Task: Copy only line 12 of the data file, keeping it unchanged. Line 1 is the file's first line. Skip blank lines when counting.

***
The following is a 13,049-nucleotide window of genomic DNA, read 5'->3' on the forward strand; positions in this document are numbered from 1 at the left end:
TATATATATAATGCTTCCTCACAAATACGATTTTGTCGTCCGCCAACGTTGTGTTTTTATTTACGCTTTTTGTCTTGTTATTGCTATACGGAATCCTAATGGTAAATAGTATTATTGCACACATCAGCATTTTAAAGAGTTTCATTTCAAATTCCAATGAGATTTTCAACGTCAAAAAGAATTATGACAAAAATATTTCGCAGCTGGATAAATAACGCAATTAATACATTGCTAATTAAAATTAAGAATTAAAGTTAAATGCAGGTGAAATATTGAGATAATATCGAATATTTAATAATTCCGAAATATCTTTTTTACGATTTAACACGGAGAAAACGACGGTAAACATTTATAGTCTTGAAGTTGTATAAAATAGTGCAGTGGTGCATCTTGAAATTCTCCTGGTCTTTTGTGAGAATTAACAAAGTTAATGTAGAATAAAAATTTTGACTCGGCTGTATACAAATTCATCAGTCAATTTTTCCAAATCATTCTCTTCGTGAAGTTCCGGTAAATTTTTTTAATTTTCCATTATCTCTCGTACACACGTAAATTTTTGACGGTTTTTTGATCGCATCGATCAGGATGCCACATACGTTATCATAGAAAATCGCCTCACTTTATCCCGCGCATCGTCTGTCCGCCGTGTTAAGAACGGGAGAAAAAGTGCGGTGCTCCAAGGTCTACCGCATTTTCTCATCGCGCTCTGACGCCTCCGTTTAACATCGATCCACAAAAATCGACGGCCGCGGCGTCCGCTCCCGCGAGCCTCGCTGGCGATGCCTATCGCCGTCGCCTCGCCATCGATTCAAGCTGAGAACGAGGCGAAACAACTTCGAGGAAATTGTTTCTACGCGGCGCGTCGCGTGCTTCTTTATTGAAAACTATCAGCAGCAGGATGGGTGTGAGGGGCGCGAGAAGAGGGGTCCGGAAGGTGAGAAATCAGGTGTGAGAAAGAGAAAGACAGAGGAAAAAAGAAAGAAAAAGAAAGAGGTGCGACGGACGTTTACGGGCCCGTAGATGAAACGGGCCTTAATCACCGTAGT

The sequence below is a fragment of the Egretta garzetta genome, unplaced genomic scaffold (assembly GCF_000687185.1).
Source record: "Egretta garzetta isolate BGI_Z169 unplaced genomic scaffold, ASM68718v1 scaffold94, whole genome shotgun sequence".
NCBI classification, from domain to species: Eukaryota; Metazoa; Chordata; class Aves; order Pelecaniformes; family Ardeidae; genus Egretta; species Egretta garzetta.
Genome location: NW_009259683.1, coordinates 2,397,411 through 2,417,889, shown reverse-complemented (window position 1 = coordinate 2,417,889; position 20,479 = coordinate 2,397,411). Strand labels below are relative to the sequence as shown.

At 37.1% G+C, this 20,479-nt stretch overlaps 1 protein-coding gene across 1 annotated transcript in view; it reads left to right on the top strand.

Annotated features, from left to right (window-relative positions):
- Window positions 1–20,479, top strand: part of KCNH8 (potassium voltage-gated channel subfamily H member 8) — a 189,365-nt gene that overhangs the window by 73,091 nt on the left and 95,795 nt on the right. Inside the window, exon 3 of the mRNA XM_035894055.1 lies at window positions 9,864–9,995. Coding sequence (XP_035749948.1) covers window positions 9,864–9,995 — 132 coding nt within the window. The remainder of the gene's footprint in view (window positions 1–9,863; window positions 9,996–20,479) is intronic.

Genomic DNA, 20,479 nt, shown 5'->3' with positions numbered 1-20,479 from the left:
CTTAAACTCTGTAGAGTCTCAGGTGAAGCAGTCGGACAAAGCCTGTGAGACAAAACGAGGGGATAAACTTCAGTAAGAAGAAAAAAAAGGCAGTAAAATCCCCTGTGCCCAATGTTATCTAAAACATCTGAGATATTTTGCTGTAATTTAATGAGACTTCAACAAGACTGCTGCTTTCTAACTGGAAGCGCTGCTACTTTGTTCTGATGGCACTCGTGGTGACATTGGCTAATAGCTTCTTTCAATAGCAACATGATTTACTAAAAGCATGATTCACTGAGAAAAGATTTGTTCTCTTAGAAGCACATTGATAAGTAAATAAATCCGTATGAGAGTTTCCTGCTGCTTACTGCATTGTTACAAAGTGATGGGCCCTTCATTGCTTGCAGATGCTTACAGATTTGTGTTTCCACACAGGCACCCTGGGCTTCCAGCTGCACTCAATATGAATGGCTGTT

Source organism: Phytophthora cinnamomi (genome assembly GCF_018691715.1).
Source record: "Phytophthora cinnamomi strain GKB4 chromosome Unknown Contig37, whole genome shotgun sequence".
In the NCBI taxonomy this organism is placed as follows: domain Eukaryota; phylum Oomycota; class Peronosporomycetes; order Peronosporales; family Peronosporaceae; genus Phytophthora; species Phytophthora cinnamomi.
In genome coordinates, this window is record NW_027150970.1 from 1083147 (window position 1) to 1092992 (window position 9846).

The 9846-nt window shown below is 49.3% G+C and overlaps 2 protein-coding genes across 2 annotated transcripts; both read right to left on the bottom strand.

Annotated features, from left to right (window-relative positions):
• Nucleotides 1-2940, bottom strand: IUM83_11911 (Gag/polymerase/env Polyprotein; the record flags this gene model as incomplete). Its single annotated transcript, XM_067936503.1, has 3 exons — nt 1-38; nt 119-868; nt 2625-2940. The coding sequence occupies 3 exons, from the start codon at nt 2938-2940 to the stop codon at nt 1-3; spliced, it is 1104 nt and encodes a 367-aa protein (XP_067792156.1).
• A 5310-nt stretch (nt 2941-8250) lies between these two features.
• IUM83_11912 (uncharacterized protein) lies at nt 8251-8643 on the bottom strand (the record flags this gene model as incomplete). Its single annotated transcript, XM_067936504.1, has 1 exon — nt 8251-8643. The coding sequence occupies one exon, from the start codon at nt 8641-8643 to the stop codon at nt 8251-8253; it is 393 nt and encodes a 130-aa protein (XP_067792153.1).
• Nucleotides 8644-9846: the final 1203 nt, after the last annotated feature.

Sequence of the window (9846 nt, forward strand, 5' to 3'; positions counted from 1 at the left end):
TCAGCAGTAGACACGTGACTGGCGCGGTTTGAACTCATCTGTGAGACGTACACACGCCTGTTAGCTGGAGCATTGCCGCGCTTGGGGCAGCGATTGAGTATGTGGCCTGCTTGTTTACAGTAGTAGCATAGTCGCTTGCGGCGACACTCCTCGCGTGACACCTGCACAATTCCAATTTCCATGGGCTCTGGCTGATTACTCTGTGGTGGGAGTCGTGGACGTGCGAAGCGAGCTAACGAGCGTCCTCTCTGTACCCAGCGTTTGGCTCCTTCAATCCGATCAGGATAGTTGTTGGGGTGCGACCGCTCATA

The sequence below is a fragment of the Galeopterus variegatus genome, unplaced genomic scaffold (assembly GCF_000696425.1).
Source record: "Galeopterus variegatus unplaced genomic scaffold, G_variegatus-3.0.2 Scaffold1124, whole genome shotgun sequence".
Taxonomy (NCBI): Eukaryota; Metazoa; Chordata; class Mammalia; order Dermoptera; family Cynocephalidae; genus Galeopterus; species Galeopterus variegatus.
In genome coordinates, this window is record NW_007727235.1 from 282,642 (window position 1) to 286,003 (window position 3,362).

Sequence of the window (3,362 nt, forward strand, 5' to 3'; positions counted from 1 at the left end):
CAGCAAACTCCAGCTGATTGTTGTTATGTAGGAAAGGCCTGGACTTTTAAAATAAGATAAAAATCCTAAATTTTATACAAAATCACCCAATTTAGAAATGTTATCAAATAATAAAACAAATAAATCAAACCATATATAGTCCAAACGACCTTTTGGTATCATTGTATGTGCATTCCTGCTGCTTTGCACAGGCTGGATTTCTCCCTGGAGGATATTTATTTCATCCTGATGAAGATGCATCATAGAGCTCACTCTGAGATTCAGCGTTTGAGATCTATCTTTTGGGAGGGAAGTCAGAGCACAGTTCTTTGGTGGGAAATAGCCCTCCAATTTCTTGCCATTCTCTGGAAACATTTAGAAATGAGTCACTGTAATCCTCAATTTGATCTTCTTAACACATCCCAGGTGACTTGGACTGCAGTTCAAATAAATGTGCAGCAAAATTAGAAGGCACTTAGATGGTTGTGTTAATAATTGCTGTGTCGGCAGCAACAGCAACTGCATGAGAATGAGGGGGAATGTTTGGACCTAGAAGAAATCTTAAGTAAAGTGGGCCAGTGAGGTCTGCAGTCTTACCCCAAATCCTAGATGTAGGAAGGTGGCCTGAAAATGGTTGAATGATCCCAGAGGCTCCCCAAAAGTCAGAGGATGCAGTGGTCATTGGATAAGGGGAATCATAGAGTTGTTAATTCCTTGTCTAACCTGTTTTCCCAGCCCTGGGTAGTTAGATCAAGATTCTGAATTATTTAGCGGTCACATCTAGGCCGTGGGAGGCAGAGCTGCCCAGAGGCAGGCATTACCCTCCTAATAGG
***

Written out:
Source organism: Phytophthora cinnamomi (genome assembly GCF_018691715.1).